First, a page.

REDUCTION OF THE RESONANCE ERROR PART 1: APPROXIMATION OF HOMOGENIZED COEFFICIENTS
, 2010
"... Abstract. This paper is concerned with the approximation of effective coefficients in homogenization of linear elliptic equations. One common drawback among numerical homogenization methods is the presence of the socalled resonance error, which roughly speaking is a function of the ratio ε/η, where ..."
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Cited by 21 (3 self)
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Abstract. This paper is concerned with the approximation of effective coefficients in homogenization of linear elliptic equations. One common drawback among numerical homogenization methods is the presence of the socalled resonance error, which roughly speaking is a function of the ratio ε/η, where η is a typical macroscopic lengthscale and ε is the typical size of the heterogeneities. In the present work, we propose an alternative for the computation of homogenized coefficients (or more generally a modified cellproblem), which is a first brick in the design of effective numerical homogenization methods. We show that this approach drastically reduces the resonance error in some standard cases.
Macroscopic fluid models with localized kinetic upscaling effects
 SIMUL
"... This paper presents a general methodology to design macroscopic fluid models that take into account localized kinetic upscaling effects. The fluid models are solved in the whole domain together with a localized kinetic upscaling that corrects the fluid model wherever it is necessary. This upscaling ..."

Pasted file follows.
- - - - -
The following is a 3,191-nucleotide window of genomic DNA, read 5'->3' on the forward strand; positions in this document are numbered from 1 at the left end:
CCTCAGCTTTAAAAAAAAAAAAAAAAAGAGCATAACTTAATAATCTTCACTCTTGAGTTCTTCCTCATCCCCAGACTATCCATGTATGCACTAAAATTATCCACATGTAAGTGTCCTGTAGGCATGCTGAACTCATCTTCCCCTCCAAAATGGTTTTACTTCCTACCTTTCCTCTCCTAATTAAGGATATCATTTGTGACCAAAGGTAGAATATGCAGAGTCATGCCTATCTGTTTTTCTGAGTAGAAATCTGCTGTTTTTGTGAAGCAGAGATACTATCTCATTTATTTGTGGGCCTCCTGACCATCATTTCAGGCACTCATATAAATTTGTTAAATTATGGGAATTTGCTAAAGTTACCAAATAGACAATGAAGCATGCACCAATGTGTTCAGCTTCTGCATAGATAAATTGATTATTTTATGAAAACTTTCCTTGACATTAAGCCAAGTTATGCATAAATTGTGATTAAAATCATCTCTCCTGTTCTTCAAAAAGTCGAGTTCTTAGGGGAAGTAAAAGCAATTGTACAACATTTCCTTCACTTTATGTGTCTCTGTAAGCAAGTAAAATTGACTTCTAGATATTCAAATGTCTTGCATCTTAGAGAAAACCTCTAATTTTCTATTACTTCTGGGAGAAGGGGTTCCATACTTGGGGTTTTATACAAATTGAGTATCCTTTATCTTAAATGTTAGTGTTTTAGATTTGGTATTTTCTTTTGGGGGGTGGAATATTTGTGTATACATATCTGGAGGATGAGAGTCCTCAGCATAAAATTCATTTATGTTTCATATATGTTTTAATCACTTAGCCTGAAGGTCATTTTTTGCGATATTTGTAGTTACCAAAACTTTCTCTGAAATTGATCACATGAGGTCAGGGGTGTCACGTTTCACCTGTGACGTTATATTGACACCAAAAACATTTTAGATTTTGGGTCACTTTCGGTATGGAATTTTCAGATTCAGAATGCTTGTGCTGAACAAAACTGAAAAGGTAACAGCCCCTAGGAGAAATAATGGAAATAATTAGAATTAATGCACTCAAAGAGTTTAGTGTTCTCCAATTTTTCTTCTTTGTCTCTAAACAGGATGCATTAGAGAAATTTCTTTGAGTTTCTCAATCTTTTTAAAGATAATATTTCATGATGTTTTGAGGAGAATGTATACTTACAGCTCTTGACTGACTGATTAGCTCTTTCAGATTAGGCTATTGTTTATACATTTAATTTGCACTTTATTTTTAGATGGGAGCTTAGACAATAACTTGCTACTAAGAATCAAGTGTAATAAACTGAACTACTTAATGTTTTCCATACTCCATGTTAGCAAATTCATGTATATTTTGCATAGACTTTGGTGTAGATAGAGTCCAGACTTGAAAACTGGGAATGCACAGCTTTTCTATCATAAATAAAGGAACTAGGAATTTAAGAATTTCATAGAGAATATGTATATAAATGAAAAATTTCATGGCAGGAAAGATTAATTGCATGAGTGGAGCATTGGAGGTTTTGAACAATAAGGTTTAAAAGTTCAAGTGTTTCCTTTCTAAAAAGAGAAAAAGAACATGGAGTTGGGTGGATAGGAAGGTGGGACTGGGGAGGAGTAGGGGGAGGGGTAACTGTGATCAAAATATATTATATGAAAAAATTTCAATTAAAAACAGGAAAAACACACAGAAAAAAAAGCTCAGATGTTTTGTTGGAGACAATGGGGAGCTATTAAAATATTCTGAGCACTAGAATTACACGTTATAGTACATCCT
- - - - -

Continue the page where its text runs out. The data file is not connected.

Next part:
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Cited by 20 (6 self)
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This paper presents a general methodology to design macroscopic fluid models that take into account localized kinetic upscaling effects. The fluid models are solved in the whole domain together with a localized kinetic upscaling that corrects the fluid model wherever it is necessary. This upscaling is obtained by solving a kinetic equation on the nonequilibrium part of the distribution function. This equation is solved only locally and is related to the fluid equation through a downscaling effect. The method does not need to find an interface condition as do usual domain decomposition methods to match fluid and kinetic representations. We show our approach applies to problems that have a hydrodynamic time scale as well as to problems with diffusion time scale. Simple numerical schemes are proposed to discretized our models, and several numerical examples are used to validate the method.